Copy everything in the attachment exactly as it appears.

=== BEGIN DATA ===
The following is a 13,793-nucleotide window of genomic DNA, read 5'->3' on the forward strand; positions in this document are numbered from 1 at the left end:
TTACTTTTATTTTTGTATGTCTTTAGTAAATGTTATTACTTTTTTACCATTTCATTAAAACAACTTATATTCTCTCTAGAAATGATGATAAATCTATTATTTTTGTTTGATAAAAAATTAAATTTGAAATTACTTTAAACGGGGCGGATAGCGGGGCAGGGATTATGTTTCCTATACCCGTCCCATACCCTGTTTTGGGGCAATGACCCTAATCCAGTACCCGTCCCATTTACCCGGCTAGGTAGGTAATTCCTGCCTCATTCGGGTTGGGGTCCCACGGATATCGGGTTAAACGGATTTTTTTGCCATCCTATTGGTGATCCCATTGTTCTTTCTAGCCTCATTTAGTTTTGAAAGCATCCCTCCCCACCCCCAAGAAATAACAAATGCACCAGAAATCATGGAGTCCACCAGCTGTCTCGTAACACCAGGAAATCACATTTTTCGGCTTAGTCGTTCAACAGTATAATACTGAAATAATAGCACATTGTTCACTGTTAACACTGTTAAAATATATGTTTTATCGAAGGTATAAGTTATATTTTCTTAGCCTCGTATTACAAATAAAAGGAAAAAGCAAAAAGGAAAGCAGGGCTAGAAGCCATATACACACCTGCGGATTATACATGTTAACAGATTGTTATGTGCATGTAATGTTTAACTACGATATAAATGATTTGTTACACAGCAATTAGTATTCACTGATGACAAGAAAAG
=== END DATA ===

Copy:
The following is a 13,793-nucleotide window of genomic DNA, read 5'->3' on the forward strand; positions in this document are numbered from 1 at the left end:
TTACTTTTATTTTTGTATGTCTTTAGTAAATGTTATTACTTTTTTACCATTTCATTAAAACAACTTATATTCTCTCTAGAAATGATGATAAATCTATTATTTTTGTTTGATAAAAAATTAAATTTGAAATTACTTTAAACGGGGCGGATAGCGGGGCAGGGATTATGTTTCCTATACCCGTCCCATACCCTGTTTTGGGGCAATGACCCTAATCCAGTACCCGTCCCATTTACCCGGCTAGGTAGGTAATTCCTGCCTCATTCGGGTTGGGGTCCCACGGATATCGGGTTAAACGGATTTTTTTGCCATCCTATTGGTGATCCCATTGTTCTTTCTAGCCTCATTTAGTTTTGAAAGCATCCCTCCCCACCCCCAAGAAATAACAAATGCACCAGAAATCATGGAGTCCACCAGCTGTCTCGTAACACCAGGAAATCACATTTTTCGGCTTAGTCGTTCAACAGTATAATACTGAAATAATAGCACATTGTTCACTGTTAACACTGTTAAAATATATGTTTTATCGAAGGTATAAGTTATATTTTCTTAGCCTCGTATTACAAATAAAAGGAAAAAGCAAAAAGGAAAGCAGGGCTAGAAGCCATATACACACCTGCGGATTATACATGTTAACAGATTGTTATGTGCATGTAATGTTTAACTACGATATAAATGATTTGTTACACAGCAATTAGTATTCACTGATGACAAGAAAAG